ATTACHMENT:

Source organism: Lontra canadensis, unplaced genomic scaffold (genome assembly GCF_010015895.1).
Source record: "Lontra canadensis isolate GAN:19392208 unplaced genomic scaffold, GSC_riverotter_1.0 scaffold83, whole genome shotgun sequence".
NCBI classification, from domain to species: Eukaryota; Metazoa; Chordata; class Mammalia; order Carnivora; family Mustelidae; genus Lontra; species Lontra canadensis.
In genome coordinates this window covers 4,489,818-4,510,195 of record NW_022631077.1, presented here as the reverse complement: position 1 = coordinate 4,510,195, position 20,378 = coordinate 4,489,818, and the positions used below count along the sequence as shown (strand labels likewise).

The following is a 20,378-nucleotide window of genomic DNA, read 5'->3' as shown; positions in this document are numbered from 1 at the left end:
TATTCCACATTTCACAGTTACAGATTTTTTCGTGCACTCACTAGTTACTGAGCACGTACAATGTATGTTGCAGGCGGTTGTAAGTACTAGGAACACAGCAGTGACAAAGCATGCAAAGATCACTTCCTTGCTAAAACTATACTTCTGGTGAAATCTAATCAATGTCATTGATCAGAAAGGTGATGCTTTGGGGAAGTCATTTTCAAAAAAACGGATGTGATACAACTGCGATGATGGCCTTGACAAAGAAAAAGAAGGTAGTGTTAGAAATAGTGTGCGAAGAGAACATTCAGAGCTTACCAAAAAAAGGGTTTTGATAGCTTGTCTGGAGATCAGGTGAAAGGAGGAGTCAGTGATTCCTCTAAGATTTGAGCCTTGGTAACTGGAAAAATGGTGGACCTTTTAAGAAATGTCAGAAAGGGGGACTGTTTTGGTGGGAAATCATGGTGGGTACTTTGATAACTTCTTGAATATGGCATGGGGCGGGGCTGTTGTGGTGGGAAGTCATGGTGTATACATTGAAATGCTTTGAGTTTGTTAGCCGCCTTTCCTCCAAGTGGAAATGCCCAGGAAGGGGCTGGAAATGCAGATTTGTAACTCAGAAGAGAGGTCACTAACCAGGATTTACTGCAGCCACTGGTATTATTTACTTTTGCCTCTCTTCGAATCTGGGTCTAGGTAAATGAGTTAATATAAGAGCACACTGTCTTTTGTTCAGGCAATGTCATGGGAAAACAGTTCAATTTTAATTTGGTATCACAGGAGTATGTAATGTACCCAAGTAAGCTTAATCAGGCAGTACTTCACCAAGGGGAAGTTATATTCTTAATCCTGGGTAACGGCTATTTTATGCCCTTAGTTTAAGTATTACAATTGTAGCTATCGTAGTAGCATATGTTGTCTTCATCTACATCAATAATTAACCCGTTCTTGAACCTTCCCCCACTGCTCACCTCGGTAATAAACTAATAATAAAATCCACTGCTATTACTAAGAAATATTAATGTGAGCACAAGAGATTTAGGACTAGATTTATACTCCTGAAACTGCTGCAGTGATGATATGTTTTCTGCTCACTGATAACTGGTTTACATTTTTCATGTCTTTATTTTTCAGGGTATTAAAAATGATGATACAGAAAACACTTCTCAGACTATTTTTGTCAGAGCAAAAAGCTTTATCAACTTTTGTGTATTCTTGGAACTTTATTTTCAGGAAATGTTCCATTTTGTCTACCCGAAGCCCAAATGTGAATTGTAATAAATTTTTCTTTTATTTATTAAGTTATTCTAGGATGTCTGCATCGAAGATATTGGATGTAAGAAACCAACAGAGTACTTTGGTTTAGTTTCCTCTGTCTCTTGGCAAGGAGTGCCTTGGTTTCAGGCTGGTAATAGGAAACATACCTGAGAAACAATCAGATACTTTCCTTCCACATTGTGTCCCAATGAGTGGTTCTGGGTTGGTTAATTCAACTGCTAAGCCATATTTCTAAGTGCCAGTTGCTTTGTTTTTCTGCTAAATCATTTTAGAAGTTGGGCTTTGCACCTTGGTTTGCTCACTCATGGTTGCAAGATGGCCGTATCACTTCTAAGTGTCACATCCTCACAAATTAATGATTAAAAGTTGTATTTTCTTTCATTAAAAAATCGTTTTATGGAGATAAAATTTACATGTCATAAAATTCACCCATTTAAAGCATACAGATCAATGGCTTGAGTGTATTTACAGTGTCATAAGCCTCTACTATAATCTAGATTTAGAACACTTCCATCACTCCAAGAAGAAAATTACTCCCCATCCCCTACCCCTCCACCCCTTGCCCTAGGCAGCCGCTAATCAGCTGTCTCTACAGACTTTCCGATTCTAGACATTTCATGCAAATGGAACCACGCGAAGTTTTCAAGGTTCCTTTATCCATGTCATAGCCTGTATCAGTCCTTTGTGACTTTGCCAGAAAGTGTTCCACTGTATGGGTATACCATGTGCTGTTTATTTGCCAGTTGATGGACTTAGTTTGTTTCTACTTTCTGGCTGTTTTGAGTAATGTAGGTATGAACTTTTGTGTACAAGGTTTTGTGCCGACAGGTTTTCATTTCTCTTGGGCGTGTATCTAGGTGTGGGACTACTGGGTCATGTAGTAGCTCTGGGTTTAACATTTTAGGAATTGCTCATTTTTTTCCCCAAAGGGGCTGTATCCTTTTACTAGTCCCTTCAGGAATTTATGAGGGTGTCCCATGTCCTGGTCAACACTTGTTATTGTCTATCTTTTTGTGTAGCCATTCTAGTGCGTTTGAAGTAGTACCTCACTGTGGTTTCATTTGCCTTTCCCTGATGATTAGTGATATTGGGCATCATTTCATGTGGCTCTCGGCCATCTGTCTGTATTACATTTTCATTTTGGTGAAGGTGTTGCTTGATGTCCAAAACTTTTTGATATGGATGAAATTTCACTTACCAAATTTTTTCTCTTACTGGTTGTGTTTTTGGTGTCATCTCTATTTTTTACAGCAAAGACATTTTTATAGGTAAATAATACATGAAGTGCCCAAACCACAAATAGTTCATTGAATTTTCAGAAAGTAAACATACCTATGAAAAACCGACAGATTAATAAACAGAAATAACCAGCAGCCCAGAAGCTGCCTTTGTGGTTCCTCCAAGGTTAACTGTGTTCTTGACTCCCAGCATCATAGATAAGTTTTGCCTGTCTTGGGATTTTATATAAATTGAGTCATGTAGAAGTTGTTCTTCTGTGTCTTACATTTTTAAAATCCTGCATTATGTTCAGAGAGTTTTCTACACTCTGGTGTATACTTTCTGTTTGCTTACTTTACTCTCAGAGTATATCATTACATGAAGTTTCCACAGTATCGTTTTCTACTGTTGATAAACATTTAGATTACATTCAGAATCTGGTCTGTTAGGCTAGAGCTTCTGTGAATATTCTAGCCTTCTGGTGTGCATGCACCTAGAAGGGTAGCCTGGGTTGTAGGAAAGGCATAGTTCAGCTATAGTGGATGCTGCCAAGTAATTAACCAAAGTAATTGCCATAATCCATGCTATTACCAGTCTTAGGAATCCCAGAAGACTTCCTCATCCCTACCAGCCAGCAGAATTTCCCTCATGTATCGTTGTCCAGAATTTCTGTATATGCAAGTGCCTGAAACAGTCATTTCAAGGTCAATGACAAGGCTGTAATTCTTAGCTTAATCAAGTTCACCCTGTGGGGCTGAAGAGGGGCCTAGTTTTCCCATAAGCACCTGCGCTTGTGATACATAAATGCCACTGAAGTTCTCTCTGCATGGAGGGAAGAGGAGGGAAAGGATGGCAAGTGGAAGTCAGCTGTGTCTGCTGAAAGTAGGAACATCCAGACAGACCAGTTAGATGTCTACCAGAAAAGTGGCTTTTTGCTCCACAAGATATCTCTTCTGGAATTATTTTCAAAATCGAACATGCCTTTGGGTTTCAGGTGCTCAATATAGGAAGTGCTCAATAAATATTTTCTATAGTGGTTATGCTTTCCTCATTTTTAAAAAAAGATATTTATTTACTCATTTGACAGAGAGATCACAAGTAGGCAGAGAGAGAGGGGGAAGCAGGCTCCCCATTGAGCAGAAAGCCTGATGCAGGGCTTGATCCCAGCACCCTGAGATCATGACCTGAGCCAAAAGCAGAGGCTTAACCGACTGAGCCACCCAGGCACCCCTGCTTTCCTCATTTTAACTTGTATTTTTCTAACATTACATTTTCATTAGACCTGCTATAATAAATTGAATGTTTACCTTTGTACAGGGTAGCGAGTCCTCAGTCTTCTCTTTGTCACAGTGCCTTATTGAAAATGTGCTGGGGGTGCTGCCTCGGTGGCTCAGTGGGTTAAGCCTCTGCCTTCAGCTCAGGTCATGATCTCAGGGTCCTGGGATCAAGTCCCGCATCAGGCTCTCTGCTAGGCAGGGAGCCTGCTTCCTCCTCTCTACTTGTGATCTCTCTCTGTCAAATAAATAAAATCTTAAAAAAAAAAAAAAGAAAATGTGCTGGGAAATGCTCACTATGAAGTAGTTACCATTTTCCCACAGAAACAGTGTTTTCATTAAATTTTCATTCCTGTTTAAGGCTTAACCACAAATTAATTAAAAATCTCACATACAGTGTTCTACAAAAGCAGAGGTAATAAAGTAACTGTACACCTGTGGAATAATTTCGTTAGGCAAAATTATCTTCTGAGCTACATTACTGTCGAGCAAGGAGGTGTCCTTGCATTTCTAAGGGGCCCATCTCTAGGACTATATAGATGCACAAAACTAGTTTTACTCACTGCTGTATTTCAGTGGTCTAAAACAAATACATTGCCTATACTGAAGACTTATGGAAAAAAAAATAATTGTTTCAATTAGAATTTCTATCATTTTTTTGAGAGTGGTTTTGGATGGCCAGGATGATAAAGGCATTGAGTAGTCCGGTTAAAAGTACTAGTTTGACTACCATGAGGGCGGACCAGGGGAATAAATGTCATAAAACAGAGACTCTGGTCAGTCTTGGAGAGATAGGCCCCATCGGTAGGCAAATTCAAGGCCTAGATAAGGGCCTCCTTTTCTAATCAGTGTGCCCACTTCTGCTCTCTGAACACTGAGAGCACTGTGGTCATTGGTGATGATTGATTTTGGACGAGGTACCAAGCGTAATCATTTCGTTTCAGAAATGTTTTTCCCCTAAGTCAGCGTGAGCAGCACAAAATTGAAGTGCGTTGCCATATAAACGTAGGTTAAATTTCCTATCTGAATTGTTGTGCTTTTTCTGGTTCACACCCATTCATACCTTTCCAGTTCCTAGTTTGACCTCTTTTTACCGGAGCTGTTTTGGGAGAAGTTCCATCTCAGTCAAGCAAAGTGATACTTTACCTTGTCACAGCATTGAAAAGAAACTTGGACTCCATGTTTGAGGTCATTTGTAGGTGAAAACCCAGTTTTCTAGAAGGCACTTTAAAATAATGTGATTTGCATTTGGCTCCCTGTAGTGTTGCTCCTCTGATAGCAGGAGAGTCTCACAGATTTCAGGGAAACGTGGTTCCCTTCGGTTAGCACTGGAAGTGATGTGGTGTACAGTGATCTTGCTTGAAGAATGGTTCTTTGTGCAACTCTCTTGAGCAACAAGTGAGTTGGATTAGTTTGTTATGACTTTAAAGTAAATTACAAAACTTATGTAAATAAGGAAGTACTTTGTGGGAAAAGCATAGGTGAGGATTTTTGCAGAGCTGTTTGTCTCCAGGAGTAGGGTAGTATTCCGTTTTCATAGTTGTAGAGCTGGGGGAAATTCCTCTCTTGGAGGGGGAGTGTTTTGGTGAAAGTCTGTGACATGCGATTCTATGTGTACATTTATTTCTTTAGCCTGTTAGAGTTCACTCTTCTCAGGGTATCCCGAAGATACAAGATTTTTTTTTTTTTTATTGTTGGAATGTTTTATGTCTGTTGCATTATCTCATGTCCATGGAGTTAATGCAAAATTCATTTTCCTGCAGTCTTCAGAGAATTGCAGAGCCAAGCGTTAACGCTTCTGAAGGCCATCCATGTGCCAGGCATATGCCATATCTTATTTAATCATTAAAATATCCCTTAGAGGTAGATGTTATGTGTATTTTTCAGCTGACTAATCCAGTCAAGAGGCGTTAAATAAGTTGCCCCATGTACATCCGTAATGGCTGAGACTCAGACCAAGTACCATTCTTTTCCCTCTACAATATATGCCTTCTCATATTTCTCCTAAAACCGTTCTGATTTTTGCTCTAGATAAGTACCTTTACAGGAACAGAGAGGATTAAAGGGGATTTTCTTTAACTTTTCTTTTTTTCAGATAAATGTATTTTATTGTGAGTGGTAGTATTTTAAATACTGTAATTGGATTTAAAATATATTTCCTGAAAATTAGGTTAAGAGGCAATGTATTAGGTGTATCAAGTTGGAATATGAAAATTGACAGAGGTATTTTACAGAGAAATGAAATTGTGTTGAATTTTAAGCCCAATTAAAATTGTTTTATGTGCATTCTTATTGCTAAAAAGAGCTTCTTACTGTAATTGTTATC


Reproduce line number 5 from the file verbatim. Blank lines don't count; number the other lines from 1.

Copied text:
The following is a 20,378-nucleotide window of genomic DNA, read 5'->3' as shown; positions in this document are numbered from 1 at the left end: